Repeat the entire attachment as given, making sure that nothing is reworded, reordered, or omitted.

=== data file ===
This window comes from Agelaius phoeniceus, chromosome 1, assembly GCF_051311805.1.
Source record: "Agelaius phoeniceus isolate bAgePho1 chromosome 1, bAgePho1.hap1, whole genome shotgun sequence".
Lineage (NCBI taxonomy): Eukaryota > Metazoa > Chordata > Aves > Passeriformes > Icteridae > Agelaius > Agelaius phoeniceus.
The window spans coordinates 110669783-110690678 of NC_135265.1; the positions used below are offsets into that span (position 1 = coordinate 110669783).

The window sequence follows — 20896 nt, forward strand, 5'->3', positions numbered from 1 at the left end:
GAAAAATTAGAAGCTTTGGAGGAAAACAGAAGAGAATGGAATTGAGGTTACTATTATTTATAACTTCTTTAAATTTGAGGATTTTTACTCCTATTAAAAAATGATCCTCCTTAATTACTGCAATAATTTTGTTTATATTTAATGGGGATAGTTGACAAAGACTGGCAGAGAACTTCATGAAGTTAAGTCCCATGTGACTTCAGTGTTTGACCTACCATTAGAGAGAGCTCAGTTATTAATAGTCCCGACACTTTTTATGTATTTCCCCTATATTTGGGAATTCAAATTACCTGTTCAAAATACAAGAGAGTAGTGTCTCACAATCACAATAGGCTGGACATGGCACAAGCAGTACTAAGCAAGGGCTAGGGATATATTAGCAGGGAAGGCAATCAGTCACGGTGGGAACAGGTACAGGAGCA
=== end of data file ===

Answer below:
This window comes from Agelaius phoeniceus, chromosome 1, assembly GCF_051311805.1.
Source record: "Agelaius phoeniceus isolate bAgePho1 chromosome 1, bAgePho1.hap1, whole genome shotgun sequence".
Lineage (NCBI taxonomy): Eukaryota > Metazoa > Chordata > Aves > Passeriformes > Icteridae > Agelaius > Agelaius phoeniceus.
The window spans coordinates 110669783-110690678 of NC_135265.1; the positions used below are offsets into that span (position 1 = coordinate 110669783).

The window sequence follows — 20896 nt, forward strand, 5'->3', positions numbered from 1 at the left end:
GAAAAATTAGAAGCTTTGGAGGAAAACAGAAGAGAATGGAATTGAGGTTACTATTATTTATAACTTCTTTAAATTTGAGGATTTTTACTCCTATTAAAAAATGATCCTCCTTAATTACTGCAATAATTTTGTTTATATTTAATGGGGATAGTTGACAAAGACTGGCAGAGAACTTCATGAAGTTAAGTCCCATGTGACTTCAGTGTTTGACCTACCATTAGAGAGAGCTCAGTTATTAATAGTCCCGACACTTTTTATGTATTTCCCCTATATTTGGGAATTCAAATTACCTGTTCAAAATACAAGAGAGTAGTGTCTCACAATCACAATAGGCTGGACATGGCACAAGCAGTACTAAGCAAGGGCTAGGGATATATTAGCAGGGAAGGCAATCAGTCACGGTGGGAACAGGTACAGGAGCA